This often leads to conflict; central bankers say it’s one thing and bonds declare another, often the opposite. This differing viewpoint not just a post-2007 development, either, also noted today, bonds vs. Economists has been a one-way contest going back before 1929.

Our current case, therefore, very much like previous cases.

A flattening yield curve, conspicuously so, is the bond market recognizing: 1. It isn’t inflation, just transitory price factors, meaning lack of heat in the economy; 2. Policymakers repeatedly have shown they have no clue how or where to even begin figuring one way or the other; 3. Because they are clueless, they have likewise displayed a consistent tendency to make egregious forecast errors, such as 2018 or 2013; 4. Therefore, very much independent of the Fed, bond yields are instead disagreeing with Powell’s mistake by pricing a scandalously flattening yield curve with nominal rates already contradictorily low (tight money).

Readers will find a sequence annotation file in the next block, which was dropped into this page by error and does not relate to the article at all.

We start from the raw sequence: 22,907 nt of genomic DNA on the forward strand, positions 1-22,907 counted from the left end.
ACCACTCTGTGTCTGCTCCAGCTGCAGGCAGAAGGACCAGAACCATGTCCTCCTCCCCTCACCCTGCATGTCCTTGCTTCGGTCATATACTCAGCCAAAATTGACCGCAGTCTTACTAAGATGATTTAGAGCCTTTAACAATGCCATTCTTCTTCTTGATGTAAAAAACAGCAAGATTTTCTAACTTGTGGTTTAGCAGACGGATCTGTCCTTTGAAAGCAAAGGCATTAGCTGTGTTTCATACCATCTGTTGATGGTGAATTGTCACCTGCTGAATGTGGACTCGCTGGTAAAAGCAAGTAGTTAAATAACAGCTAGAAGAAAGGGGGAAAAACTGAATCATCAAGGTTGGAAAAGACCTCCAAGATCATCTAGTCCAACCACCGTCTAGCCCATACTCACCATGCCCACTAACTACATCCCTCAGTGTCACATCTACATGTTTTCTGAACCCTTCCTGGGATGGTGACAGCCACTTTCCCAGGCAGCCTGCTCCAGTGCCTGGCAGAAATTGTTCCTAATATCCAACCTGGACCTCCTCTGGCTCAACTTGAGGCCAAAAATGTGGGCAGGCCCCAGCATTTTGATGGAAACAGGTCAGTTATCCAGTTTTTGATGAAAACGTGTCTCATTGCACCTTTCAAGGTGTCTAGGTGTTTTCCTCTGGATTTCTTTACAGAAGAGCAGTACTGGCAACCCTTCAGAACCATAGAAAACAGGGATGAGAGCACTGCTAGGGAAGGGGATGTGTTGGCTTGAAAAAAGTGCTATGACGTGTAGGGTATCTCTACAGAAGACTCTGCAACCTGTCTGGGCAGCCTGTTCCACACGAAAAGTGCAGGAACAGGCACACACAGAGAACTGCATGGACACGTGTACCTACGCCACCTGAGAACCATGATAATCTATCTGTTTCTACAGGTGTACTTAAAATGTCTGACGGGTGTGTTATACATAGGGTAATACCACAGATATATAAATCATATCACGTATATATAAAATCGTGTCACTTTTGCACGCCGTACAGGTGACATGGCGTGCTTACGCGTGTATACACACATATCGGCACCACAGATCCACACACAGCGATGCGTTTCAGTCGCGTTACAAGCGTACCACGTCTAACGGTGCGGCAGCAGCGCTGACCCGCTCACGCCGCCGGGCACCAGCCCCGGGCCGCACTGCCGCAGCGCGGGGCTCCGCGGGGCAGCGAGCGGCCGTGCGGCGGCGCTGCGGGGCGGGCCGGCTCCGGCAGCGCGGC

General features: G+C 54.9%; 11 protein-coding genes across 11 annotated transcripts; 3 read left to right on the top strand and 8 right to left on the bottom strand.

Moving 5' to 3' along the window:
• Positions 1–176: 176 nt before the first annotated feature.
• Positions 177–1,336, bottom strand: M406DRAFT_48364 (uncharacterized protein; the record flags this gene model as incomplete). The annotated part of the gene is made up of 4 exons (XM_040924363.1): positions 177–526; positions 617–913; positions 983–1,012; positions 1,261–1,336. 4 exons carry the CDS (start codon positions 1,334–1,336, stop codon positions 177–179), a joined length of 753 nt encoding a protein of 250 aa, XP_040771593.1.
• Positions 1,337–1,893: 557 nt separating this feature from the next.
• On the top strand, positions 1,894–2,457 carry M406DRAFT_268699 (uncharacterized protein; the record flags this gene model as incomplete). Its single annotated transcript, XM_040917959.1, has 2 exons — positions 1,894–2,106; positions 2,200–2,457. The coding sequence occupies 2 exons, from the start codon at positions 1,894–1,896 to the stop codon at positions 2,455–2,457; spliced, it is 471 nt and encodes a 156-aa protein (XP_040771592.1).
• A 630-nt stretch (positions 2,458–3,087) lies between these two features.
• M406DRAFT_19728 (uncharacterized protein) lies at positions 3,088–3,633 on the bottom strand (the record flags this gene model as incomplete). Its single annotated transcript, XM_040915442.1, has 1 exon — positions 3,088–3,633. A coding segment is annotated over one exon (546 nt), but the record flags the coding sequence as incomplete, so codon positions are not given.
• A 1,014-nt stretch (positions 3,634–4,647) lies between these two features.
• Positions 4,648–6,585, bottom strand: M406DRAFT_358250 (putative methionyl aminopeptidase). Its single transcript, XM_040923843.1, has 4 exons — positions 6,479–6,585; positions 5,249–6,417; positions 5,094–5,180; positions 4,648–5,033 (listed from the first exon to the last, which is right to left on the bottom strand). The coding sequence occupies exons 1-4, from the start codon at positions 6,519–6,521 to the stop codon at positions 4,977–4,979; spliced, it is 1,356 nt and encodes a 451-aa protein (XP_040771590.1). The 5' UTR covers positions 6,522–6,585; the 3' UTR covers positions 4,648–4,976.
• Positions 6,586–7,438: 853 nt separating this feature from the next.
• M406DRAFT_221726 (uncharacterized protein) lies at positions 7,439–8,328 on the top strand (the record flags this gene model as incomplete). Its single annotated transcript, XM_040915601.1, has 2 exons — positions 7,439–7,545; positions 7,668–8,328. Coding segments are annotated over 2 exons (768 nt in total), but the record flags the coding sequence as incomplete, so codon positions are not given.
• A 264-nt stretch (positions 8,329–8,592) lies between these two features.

Bonds – not the Fed – have already sorted the inflation question. The problem is, as usual, the answer isn’t to the liking of mainstream Economics which can only interpret yields from the “certitude” of Greenspan. In that sense, inflation is a foregone conclusion. In the dream-world of media, the theme this year is solidly inflation. In monetary reality, unambiguously deflationary.

Just in time for Halloween, Jay Powell is back to seeing ghosts.


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US stock close mixed on Powell’s hawkish remark

Dow Jones closed higher while S P 500 and Nasdaq drifted on Friday October 22 after Fed Chair Jerome Powell s tapering remarks weighed on investors…

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Dow Jones closed higher, while S&P 500 and Nasdaq drifted on Friday, October 22, after Fed Chair, Jerome Powell’s tapering remarks weighed on investors’ sentiment. However, the optimism over the robust earnings has pushed the indices towards their third consecutive week of gains.